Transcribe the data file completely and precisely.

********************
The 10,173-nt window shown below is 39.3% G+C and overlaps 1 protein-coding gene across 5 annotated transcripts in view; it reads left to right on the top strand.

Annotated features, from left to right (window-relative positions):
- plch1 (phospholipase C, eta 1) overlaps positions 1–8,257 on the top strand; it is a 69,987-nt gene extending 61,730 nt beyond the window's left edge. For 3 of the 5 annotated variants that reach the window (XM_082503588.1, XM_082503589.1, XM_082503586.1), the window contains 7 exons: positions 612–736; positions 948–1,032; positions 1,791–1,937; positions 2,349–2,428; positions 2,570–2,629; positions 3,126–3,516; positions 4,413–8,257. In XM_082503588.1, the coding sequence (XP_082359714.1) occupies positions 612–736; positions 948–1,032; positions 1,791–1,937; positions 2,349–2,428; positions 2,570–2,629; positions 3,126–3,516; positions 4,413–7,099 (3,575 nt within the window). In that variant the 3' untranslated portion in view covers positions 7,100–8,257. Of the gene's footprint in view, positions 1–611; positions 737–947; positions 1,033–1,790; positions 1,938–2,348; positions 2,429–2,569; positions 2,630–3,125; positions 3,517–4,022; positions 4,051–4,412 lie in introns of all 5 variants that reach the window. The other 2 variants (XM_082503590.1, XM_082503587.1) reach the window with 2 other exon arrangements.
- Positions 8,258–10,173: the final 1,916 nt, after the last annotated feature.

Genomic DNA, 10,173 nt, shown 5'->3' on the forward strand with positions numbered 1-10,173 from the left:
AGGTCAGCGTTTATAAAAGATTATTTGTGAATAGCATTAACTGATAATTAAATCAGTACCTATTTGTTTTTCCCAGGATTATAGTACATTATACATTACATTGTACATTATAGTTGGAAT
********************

The 10,173-nt window shown below is 39.3% G+C and overlaps 1 protein-coding gene across 5 annotated transcripts in view; it reads left to right on the top strand.

Annotated features, from left to right (window-relative positions):
- plch1 (phospholipase C, eta 1) overlaps positions 1–8,257 on the top strand; it is a 69,987-nt gene extending 61,730 nt beyond the window's left edge. For 3 of the 5 annotated variants that reach the window (XM_082503588.1, XM_082503589.1, XM_082503586.1), the window contains 7 exons: positions 612–736; positions 948–1,032; positions 1,791–1,937; positions 2,349–2,428; positions 2,570–2,629; positions 3,126–3,516; positions 4,413–8,257. In XM_082503588.1, the coding sequence (XP_082359714.1) occupies positions 612–736; positions 948–1,032; positions 1,791–1,937; positions 2,349–2,428; positions 2,570–2,629; positions 3,126–3,516; positions 4,413–7,099 (3,575 nt within the window). In that variant the 3' untranslated portion in view covers positions 7,100–8,257. Of the gene's footprint in view, positions 1–611; positions 737–947; positions 1,033–1,790; positions 1,938–2,348; positions 2,429–2,569; positions 2,630–3,125; positions 3,517–4,022; positions 4,051–4,412 lie in introns of all 5 variants that reach the window. The other 2 variants (XM_082503590.1, XM_082503587.1) reach the window with 2 other exon arrangements.
- Positions 8,258–10,173: the final 1,916 nt, after the last annotated feature.

Genomic DNA, 10,173 nt, shown 5'->3' on the forward strand with positions numbered 1-10,173 from the left:
AGGTCAGCGTTTATAAAAGATTATTTGTGAATAGCATTAACTGATAATTAAATCAGTACCTATTTGTTTTTCCCAGGATTATAGTACATTATACATTACATTGTACATTATAGTTGGAAT